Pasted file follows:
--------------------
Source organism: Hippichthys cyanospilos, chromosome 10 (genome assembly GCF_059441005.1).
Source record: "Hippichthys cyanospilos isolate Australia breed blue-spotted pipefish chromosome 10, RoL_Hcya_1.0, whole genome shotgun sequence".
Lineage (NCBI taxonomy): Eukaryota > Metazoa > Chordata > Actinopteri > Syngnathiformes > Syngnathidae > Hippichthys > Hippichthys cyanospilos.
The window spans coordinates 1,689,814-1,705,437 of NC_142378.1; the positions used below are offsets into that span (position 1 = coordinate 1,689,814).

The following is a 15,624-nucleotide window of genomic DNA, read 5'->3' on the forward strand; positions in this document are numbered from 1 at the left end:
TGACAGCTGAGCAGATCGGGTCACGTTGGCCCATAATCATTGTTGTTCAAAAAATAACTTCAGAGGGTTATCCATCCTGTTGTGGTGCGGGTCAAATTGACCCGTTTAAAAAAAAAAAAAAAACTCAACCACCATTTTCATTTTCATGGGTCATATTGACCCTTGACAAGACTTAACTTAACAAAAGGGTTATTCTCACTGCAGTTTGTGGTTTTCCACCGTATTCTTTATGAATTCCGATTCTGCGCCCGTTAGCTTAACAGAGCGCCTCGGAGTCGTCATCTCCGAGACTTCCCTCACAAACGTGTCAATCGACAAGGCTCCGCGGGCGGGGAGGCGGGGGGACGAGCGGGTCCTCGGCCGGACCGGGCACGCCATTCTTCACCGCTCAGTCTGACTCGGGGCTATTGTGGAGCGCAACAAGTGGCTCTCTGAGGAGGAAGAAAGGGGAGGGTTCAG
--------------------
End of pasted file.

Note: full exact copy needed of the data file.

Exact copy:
Source organism: Hippichthys cyanospilos, chromosome 10 (genome assembly GCF_059441005.1).
Source record: "Hippichthys cyanospilos isolate Australia breed blue-spotted pipefish chromosome 10, RoL_Hcya_1.0, whole genome shotgun sequence".
Lineage (NCBI taxonomy): Eukaryota > Metazoa > Chordata > Actinopteri > Syngnathiformes > Syngnathidae > Hippichthys > Hippichthys cyanospilos.
The window spans coordinates 1,689,814-1,705,437 of NC_142378.1; the positions used below are offsets into that span (position 1 = coordinate 1,689,814).

The following is a 15,624-nucleotide window of genomic DNA, read 5'->3' on the forward strand; positions in this document are numbered from 1 at the left end:
TGACAGCTGAGCAGATCGGGTCACGTTGGCCCATAATCATTGTTGTTCAAAAAATAACTTCAGAGGGTTATCCATCCTGTTGTGGTGCGGGTCAAATTGACCCGTTTAAAAAAAAAAAAAAAACTCAACCACCATTTTCATTTTCATGGGTCATATTGACCCTTGACAAGACTTAACTTAACAAAAGGGTTATTCTCACTGCAGTTTGTGGTTTTCCACCGTATTCTTTATGAATTCCGATTCTGCGCCCGTTAGCTTAACAGAGCGCCTCGGAGTCGTCATCTCCGAGACTTCCCTCACAAACGTGTCAATCGACAAGGCTCCGCGGGCGGGGAGGCGGGGGGACGAGCGGGTCCTCGGCCGGACCGGGCACGCCATTCTTCACCGCTCAGTCTGACTCGGGGCTATTGTGGAGCGCAACAAGTGGCTCTCTGAGGAGGAAGAAAGGGGAGGGTTCAG